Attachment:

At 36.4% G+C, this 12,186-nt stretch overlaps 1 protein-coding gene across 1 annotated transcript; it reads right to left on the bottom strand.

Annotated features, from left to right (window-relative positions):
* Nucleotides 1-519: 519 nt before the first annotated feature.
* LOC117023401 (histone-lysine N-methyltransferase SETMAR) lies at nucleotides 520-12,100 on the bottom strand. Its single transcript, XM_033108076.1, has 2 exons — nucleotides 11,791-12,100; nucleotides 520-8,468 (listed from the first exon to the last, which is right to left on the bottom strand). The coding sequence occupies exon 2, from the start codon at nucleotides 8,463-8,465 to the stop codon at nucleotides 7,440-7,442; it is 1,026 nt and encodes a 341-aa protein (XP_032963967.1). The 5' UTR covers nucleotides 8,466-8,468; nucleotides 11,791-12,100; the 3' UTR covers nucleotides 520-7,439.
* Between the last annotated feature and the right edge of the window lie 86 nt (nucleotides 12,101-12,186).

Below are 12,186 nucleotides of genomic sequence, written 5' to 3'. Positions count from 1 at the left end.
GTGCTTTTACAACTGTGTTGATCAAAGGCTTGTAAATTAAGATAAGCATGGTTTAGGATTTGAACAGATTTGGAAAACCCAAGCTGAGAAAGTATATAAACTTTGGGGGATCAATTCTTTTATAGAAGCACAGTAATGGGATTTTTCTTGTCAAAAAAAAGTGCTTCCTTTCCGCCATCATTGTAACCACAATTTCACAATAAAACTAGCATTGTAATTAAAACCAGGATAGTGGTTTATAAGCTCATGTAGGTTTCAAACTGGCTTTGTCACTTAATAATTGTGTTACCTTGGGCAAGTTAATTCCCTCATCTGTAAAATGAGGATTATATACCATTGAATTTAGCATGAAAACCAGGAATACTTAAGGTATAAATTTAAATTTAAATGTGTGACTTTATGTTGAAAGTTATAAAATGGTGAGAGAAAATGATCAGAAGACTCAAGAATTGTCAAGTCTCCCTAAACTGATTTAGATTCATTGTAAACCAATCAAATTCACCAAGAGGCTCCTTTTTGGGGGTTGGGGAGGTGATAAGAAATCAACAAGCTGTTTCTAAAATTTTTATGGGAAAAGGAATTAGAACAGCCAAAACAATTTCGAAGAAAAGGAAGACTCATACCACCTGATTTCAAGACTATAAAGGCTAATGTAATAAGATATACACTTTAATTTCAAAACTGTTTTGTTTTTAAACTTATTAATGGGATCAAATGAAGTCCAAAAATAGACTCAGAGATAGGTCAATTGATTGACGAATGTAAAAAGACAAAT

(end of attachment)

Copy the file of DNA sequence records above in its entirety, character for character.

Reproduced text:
At 36.4% G+C, this 12,186-nt stretch overlaps 1 protein-coding gene across 1 annotated transcript; it reads right to left on the bottom strand.

Annotated features, from left to right (window-relative positions):
* Nucleotides 1-519: 519 nt before the first annotated feature.
* LOC117023401 (histone-lysine N-methyltransferase SETMAR) lies at nucleotides 520-12,100 on the bottom strand. Its single transcript, XM_033108076.1, has 2 exons — nucleotides 11,791-12,100; nucleotides 520-8,468 (listed from the first exon to the last, which is right to left on the bottom strand). The coding sequence occupies exon 2, from the start codon at nucleotides 8,463-8,465 to the stop codon at nucleotides 7,440-7,442; it is 1,026 nt and encodes a 341-aa protein (XP_032963967.1). The 5' UTR covers nucleotides 8,466-8,468; nucleotides 11,791-12,100; the 3' UTR covers nucleotides 520-7,439.
* Between the last annotated feature and the right edge of the window lie 86 nt (nucleotides 12,101-12,186).

Below are 12,186 nucleotides of genomic sequence, written 5' to 3'. Positions count from 1 at the left end.
GTGCTTTTACAACTGTGTTGATCAAAGGCTTGTAAATTAAGATAAGCATGGTTTAGGATTTGAACAGATTTGGAAAACCCAAGCTGAGAAAGTATATAAACTTTGGGGGATCAATTCTTTTATAGAAGCACAGTAATGGGATTTTTCTTGTCAAAAAAAAGTGCTTCCTTTCCGCCATCATTGTAACCACAATTTCACAATAAAACTAGCATTGTAATTAAAACCAGGATAGTGGTTTATAAGCTCATGTAGGTTTCAAACTGGCTTTGTCACTTAATAATTGTGTTACCTTGGGCAAGTTAATTCCCTCATCTGTAAAATGAGGATTATATACCATTGAATTTAGCATGAAAACCAGGAATACTTAAGGTATAAATTTAAATTTAAATGTGTGACTTTATGTTGAAAGTTATAAAATGGTGAGAGAAAATGATCAGAAGACTCAAGAATTGTCAAGTCTCCCTAAACTGATTTAGATTCATTGTAAACCAATCAAATTCACCAAGAGGCTCCTTTTTGGGGGTTGGGGAGGTGATAAGAAATCAACAAGCTGTTTCTAAAATTTTTATGGGAAAAGGAATTAGAACAGCCAAAACAATTTCGAAGAAAAGGAAGACTCATACCACCTGATTTCAAGACTATAAAGGCTAATGTAATAAGATATACACTTTAATTTCAAAACTGTTTTGTTTTTAAACTTATTAATGGGATCAAATGAAGTCCAAAAATAGACTCAGAGATAGGTCAATTGATTGACGAATGTAAAAAGACAAAT